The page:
• Daily Grateful: Jon Kabat-Zinn Sums it Up

    3.23.2014 Jon Kabat-Zinn. For many, the name has become synonymous with modern mindfulness. As a physician who took a break from his work to study Buddhism in the ’70s, it was a decision that helped lead the beginning of the mindfulness movement in the United States. After training in Buddhism, he came back to his practice with the then-fairly radical idea that the benefits of Buddhist mindfulness could help his patients who were suffering from chronic illness. The result was the Mindfulness Based Stress Reduction (MBSR) program at the University of Massachusetts. Read more here. Watch his presentation at the 2014 Wisdom

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  • Spotlight on Jon Kabat-Zinn: Ancient Practices, Modern Mindfulness

    Jon Kabat-Zinn. For many, the name has become synonymous with modern mindfulness. As a physician who took a break from his work to study Buddhism in the ’70s, it was a decision that helped lead the beginning of the mindfulness movement in the United States. After training in Buddhism, he came back to his practice with the then-fairly radical idea that the benefits of Buddhist mindfulness could help his patients who were suffering from chronic illness. The result was the Mindfulness Based Stress Reduction (MBSR) program at the University of Massachusetts. Although I haven’t participated in an any of his

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  • Mainstream Mindfulness: “Are we in the middle of a mindfulness revolution?”

    That’s the quote from this Huffington Post article about Time Magazine’s latest cover and theme. As an “armchair pop culturo-anthropologist,” I’m fairly certain that the answer is a definitive probably. 🙂 All the signs are there, really, from Time’s latest edition to a lesser known, but increasingly popular magazine called “Mindful;” from police departments helping their offers deal with stress to the Department of Defense looking seriously at mindfulness as a way to combat PTSD, the country is responding to information overload, stress, and anxiety with something that actually works: meditation and mindfulness. My sense is that because the latest research clearly

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  • What is Mindfulness? Psychologist Mark Williams Explains

    “Mindfulness is a form of awareness, really, so we’re all aware sometimes that just as you’re wonderful description of getting up in the morning and as you were driving to work with all these things going through your head, we also know that sometimes we can naturally switch that off sometimes if we take the time to take a walk with a youngster, you know, three or four-year-old, and they’re going very slowly along the road and they’re looking at things.” – Mark Williams In his book, Mindfulness: An Eight-Week Plan for Finding Peace in a Frantic World,  Mark William,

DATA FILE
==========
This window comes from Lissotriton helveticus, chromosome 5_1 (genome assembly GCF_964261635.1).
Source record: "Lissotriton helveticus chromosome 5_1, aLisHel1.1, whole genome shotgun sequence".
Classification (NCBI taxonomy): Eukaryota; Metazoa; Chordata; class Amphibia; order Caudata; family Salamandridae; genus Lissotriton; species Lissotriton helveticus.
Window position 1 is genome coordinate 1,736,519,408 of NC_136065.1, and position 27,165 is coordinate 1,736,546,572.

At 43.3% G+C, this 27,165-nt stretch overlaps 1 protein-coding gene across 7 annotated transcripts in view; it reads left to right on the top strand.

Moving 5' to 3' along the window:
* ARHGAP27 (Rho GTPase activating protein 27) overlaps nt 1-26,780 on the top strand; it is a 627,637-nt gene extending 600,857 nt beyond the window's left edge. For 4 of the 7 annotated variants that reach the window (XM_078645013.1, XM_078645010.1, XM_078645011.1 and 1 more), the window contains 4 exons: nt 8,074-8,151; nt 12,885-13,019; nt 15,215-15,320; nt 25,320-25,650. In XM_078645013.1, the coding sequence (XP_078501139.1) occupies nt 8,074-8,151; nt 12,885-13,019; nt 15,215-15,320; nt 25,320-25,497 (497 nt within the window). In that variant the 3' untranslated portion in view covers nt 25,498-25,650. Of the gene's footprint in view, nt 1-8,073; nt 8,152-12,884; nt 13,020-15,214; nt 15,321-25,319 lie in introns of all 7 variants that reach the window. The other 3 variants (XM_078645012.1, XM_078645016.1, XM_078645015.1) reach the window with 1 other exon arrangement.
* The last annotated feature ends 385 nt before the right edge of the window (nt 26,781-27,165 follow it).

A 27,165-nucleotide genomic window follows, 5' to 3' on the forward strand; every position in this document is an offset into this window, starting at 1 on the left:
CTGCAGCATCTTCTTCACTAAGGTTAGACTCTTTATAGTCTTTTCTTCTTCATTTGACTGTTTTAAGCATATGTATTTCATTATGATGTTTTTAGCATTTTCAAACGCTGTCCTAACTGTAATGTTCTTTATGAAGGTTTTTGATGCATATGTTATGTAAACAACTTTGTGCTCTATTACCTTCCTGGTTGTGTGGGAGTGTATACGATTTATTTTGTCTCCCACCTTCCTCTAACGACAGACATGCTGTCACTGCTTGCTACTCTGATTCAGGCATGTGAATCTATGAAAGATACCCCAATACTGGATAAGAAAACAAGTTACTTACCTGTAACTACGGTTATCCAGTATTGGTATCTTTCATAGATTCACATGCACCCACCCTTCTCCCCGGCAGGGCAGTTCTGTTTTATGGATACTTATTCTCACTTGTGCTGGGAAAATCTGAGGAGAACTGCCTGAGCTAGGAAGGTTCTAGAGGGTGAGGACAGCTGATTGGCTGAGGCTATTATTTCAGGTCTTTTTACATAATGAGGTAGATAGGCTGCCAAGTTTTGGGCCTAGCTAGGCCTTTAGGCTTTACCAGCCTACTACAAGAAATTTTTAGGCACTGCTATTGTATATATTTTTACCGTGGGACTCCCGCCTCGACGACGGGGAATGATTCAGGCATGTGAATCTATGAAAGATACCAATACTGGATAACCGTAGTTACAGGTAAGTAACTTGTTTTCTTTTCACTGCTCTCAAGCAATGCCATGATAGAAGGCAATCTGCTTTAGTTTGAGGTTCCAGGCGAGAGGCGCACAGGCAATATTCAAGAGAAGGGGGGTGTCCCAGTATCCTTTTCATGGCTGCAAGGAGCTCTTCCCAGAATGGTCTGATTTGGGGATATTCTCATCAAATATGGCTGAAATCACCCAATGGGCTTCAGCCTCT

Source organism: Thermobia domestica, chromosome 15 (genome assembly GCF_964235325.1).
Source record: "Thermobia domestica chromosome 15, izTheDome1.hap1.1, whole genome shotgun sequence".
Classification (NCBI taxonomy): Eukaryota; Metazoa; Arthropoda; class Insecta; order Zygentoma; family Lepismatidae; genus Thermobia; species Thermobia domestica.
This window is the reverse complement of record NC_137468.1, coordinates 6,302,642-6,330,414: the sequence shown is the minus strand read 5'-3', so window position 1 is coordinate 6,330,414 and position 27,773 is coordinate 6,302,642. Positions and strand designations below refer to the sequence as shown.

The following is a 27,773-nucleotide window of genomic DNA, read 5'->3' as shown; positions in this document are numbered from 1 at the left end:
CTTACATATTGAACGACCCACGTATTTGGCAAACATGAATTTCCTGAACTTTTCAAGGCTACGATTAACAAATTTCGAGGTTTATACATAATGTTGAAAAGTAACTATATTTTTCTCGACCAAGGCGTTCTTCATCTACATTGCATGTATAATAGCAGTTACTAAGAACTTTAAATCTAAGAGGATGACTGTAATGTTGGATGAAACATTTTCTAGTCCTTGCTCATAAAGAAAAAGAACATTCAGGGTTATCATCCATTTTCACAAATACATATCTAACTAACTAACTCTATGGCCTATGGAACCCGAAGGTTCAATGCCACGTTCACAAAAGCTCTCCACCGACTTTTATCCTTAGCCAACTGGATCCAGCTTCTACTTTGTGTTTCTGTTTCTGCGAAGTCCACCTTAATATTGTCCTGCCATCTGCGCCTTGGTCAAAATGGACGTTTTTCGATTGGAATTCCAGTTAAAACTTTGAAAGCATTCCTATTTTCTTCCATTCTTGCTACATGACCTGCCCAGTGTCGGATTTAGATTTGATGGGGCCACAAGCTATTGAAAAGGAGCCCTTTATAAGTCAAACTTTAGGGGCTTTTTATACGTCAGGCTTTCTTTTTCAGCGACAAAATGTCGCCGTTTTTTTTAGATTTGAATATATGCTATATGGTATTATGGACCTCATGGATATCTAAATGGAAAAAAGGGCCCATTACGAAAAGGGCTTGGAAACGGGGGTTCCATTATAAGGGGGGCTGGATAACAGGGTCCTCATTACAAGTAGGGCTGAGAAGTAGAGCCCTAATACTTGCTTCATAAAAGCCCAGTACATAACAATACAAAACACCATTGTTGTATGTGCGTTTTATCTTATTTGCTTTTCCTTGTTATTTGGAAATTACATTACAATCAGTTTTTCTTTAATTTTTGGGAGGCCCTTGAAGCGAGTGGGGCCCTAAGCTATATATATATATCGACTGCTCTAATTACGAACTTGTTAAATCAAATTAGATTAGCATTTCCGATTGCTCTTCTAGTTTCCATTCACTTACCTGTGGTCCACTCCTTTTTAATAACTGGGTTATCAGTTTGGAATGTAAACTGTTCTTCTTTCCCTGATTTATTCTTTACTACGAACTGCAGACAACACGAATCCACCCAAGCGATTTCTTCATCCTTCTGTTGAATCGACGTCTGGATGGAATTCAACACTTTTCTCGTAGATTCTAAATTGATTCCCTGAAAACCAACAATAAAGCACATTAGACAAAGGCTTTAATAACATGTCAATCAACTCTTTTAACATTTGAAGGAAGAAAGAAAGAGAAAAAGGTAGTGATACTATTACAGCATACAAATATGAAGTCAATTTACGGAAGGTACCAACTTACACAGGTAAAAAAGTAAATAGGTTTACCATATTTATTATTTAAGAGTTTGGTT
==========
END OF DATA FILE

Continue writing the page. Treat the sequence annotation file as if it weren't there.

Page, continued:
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  • How do you Get into the Mindfulness Zone?

    For some people, it’s yoga; for others, it’s running or lifting weights, or listening to music, or cleaning or just about any other pursuit that doesn’t involve worry and anxiety and “worldly” stress. For me? One way to get into the mindfulness zone comes from stacking rocks. If you follow mindfulness’ Jon Kabat-Zinn’s teachings, you know that the University of Massachusetts meditation luminary prescribes a variety of ways to “get into the zone” of mindfulness. And each person has their own special way to “get there.” Some people practice many different ways of being mindful; of being in the moment.

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  • Why we exhaust ourselves with stress and anxiety, and what you can do about it

    Why we Exhaust Ourselves… Today, people tend to be overwhelmed not just by constant inputs (technologically), but by self-criticism. First, the brain is actually built to focus on the negative; this is an evolutionary vestige built for survival, but today, neuroscientists are aware that it’s not just an annoyance, but that the brain remembers and focuses on he negative much more readily than it does the positive. The brain not only retains more negative memories for longer periods of time, but components of the brain actually work to prevent positive experiences from being retained–all in the name of survival. This was perfectly well and good when

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  • Anxiety, the brain, and modern life: How an ancient biological imperative to survive came to dominate our lives

    As it turns out, all the negativity that humans experience–fear, anxiety, stress response–all are a a natural development in the brain. It’s all a survival mechanism that developed over millennia to “protect” us. But today, we don’t need to escape lions (for the most part) or tribes (for the most part), but the brain doesn’t know that–or much care. If there’s a threat, real or imagined, the brain swings into action to “save the day.” And for the most unlucky people, it can wind up actually killing them, performing an out of control “mindless” task of keeping the body/mind in

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